Viewed through proving: Lycopodium – without all the hot air…
There is so much to write about in Lycopodium. But a recent conversation with a student brought the following to the fore.
I had prescribed Lycopodium in a case where, in addition to other symptoms that agreed, there was a tremendous melancholy and weariness of life.
“Are you sure about this?” she asked. The reason for the questioning was that classic picture of Lycopodium taught religiously in schools. The picture presenting “the Lycopodium personality” – full of hot air, (if there’s flatus you have to prescribe Lyc, right?), very uncertain and frightened inside, making himself larger in order to overcome his internal sense of insecurity, etc. etc. and more variations on this theme.
Part of the difficulty in battling these characterisations of remedies is that they are so much fun to do. It’s interesting to extrapolate from physical symptoms (gassiness) to mental/emotional conditions and develop a characterization for a remedy. One who suffers from cramping is a person who cannot let go. One who suffers from gassiness is full of hot air. One who cannot breathe deeply is not willing to enjoy all life can offer. Etc. etc. ad nauseam.
There’s just one major problem with all this fun – it’s not homeopathy. It is speculation, pure and simple. It also involves a very speculative reading of the patient’s character and psyche from one or two sessions – again, not part of the certainty true homeopathy strives for.
I have heard that a certain well-known teacher read out part of the Lycopodium proving at a seminar many years ago without identifying the remedy. When the audience failed to name the remedy, the teacher used this to point out the irrelevance of Hahnemann’s provings in the prescription of Lycopodium.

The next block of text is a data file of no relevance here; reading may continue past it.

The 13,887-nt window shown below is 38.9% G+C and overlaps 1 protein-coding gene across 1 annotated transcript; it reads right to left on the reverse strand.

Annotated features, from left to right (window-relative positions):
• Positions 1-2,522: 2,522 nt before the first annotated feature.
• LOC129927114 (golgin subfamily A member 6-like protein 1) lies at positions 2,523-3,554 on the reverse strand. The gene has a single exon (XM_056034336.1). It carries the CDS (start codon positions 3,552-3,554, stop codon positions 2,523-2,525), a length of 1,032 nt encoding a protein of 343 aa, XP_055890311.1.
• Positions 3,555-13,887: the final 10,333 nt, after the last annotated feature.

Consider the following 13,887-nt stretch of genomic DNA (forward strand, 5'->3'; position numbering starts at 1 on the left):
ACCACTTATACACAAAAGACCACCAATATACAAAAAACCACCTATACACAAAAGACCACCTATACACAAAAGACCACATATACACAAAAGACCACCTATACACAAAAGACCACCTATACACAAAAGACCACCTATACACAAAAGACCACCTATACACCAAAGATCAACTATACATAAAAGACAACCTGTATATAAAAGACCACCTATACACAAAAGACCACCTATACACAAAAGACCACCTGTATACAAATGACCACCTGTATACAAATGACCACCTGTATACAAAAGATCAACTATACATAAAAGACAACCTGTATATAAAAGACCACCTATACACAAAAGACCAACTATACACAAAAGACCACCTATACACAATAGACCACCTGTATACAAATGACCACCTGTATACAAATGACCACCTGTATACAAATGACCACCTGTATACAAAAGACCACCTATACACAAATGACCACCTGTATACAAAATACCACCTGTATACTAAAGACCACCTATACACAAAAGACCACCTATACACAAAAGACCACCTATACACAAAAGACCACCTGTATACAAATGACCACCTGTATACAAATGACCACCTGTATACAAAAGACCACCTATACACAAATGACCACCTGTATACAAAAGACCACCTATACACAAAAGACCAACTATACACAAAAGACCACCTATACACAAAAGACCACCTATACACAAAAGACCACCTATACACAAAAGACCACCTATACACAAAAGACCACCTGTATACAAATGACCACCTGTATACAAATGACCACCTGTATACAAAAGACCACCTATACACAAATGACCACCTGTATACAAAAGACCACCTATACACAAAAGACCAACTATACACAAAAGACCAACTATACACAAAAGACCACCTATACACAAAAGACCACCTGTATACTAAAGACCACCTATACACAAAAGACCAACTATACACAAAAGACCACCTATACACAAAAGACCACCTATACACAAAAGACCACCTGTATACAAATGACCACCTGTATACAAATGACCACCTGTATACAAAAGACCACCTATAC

To work according to the homeopathic process, exact, non-speculative case-taking is essential. Core reliance on provings that are known to be carefully carried out and non-speculative is mandatory. Otherwise there is no certainty that the Law of Similars is being used in treatment, and as a result, no certainty in terms of the projected outcome of treatment.
The following is how Hahnemann summarized the 73 emotional symptoms in the proving, together with his knowledge of the action of the remedy in his practice. He presents this emotional picture of Lycopodium in the preface to the remedy: Melancholy ; grief ; anxiety, with sadness and disposition to weep ; fear of being alone ; fatigue ; irritability ; obstinacy ; sensitiveness ; peevishness ; peevish, disagreeable thoughts .
The symptoms themselves run the gamut of human emotion, through extreme sadness and depression, fear, irritability and anger, bordering on fury.
I’ve included the emotional symptoms below – read and reflect.
- Hypochondriac, tormenting mood ; he feels unhappy (the first two days).
- Exceedingly melancholy, dejected, joyless.
- Sad, hypochondriac (peevish) mood.
- Depressed mood (aft. 17 d.).
- The child loses its cheerfulness, becomes quiet and dispirited. [Htb.].
- Seeks for solitude.
- Dread of men (1st d.).
- When other persons come too near her, she feels anguish in the scrobiculus cordis.
- She flees from her own children.
- Melancholy, in the evening.
- Melancholy ill-humor, sad thoughts.